Medical Marijuana in the Workplace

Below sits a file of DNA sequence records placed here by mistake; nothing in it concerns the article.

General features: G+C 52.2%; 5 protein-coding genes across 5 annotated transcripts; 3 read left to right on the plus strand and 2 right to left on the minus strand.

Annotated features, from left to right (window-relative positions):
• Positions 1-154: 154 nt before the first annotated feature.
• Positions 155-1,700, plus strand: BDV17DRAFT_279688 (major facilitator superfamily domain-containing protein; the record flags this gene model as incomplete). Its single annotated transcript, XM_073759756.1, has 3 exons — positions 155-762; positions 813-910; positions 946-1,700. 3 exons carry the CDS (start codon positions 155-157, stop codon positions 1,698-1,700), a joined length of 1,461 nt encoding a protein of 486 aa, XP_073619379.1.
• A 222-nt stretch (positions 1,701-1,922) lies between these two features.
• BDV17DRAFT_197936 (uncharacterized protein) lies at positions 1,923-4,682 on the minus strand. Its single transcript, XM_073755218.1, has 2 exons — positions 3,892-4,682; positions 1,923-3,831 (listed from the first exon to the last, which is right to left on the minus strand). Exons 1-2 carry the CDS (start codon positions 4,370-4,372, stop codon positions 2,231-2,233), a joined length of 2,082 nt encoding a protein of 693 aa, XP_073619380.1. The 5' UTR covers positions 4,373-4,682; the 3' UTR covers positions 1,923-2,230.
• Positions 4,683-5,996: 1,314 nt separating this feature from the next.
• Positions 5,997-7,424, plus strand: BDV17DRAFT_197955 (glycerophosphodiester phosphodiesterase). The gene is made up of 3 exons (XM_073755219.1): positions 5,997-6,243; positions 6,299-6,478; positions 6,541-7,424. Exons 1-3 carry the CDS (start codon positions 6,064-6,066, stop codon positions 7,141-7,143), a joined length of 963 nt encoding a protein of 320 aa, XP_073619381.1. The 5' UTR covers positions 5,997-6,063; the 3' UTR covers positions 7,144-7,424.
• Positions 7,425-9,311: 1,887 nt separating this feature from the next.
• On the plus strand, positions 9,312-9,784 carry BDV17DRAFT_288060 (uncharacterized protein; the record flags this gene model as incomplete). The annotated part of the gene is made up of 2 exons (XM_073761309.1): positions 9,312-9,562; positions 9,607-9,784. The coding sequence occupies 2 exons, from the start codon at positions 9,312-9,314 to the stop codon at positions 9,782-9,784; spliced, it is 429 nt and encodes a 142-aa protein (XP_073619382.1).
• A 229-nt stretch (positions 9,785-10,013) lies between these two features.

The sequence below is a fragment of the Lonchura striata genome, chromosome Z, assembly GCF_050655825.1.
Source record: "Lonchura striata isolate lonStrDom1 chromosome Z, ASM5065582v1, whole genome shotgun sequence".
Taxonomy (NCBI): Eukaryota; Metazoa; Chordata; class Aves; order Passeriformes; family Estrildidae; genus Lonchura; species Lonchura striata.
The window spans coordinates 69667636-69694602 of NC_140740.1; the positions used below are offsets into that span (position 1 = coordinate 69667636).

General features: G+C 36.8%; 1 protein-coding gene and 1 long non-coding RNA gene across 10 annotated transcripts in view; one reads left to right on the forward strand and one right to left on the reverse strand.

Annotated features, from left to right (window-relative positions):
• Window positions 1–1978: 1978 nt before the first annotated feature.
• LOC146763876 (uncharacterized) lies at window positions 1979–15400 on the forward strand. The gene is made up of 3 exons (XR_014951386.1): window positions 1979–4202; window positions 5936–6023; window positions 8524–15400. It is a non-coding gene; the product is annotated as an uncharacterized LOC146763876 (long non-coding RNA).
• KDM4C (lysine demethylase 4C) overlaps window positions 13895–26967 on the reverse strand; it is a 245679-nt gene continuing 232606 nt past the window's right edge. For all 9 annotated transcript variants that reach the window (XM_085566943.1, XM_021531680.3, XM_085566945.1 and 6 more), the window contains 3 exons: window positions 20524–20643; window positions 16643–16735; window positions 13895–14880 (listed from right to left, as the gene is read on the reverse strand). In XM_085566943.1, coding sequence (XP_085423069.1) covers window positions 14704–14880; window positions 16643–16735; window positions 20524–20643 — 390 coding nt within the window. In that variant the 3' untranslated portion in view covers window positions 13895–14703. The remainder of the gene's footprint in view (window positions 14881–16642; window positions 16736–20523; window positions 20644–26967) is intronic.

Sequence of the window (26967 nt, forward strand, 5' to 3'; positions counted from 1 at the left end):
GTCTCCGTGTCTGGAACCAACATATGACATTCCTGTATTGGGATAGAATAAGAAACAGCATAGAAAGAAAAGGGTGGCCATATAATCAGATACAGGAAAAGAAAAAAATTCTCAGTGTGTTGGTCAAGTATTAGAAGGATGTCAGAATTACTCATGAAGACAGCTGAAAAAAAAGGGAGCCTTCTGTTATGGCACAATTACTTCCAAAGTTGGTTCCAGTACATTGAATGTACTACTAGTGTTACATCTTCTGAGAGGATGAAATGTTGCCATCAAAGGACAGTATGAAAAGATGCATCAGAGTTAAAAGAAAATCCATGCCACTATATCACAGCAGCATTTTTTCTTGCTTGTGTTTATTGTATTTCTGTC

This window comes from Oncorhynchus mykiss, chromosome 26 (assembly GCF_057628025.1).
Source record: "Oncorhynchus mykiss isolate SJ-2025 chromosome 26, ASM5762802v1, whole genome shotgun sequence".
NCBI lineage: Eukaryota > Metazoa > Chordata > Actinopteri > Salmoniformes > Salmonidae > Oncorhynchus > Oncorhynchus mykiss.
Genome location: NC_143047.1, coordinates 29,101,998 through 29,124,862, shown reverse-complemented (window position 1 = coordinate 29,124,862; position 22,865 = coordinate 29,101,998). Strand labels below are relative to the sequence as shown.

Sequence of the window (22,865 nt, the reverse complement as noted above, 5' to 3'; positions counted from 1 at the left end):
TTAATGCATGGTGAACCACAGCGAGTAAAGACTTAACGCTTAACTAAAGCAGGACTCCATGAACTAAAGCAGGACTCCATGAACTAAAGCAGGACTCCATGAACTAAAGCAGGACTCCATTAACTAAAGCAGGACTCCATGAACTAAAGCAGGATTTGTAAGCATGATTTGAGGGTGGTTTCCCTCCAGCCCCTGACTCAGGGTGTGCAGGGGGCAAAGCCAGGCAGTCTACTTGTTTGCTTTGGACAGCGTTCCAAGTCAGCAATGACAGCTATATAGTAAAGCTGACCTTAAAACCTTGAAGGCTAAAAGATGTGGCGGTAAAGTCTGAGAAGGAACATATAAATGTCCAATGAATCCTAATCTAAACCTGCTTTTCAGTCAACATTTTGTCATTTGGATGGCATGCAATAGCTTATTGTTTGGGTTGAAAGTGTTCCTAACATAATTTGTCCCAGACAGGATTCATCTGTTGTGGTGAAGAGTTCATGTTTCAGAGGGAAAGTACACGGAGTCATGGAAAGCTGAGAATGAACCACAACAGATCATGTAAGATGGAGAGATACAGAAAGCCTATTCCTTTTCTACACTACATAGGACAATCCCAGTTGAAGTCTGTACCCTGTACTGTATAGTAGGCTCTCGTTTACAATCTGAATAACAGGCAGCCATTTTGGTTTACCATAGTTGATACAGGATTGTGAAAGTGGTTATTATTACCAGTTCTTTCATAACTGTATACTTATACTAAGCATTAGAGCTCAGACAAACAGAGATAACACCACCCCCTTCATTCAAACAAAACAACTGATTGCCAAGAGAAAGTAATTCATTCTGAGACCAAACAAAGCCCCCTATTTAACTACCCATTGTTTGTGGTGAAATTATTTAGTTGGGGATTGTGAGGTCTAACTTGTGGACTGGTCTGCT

While it is still against federal law to carry marijuana, for medicinal purposes it is now legal in 32 states plus the District of Columbia. How does this impact our workplaces? Must we allow employees to use it? As with everything else these in HR days, “it depends.” In the state of PA, there is no law that requires us to accommodate on duty drug use, even if an employee carries a certification card. (That’s right…it’s not a prescription, but a certification.) There are also many jobs that restrict the use of medical marijuana for safety reasons, including those working with chemicals requiring permits, electricity, public utilities, those working at heights or confined spaces, those performing life threatening tasks, and those performing any duty that could risk the public health or safety.If the employee is in a safety sensitive position (operating heavy equipment, driving more than 50% of the time, etc…) we as employers, are liable and required to keep the general public safe. Also worth noting, many federal contracts(those over $100,000)include a Drug Free Workplace clause, which require the employer working under the contract to provide a drug free workplace.(However, this clause does not require a zero tolerance drug policy. Talk about confusing!) If this is you…just call us for the details. We also do not have to accommodate anything on our company property or any place of employment. So, if they bring it to work with them, and your policy states they cannot bring it on to company property or their workplace, they may still be discharged for violation of a company policy. All that being said, in PA we cannot discharge, threaten, refuse to hire or retaliate against an employee solely on the basis of medical marijuana certification. What does that mean? We allow them to test and handle the results on a case by case basis. The Pennsylvania Human Relations Commission expects an interactive process for any employer with 4 or more employees. We should discuss reasonable accommodations, just like we would with any other disability. So, now what do we do? Our recommendations include the following… First, review your Substance Abuse Policy, to be sure it includes a statement that they are not permitted to bring it onto company property and requires self-disclosure of prescription medications and certifications to the HR department, and treat it as any other lawful prescription which may impair the employee’s ability to perform their duties. If not considered on a case by case basis, you may open your company up to a disability discrimination lawsuit. Second, note which positions in your company are safety sensitive, and indicate that on those job descriptions.Language may read something like this…This is a safety sensitive position, which means the employee’s job performance can affect the safety of the employee and others. Job performance under the influence of alcohol or drugs could lead to physical injury or death to the employee, other employees, or members of the public at large.Therefore, employee must be able to perform the job responsibilities without causing a threat to co-workers, to the workplace, or to the public at large. Third, if you present candidates with job offers in advance, be sure to provide advance notice of safety sensitive positions in a conditional offer of employment. Lastly, identify performance standards for each role in the company. This act does not limit an employer’s ability to discipline an employee when the employee’s conduct, standard of care, or performance fall below that normally accepted for that position. In other words, determine performance standards and hold everyone accountable to those same standards. If you operate in states other than PA, please note the requirements vary by state, and you should check with your consultant to determine the details.We realize this may still be as clear as mud. Feel free to call us and we can help walk you through it.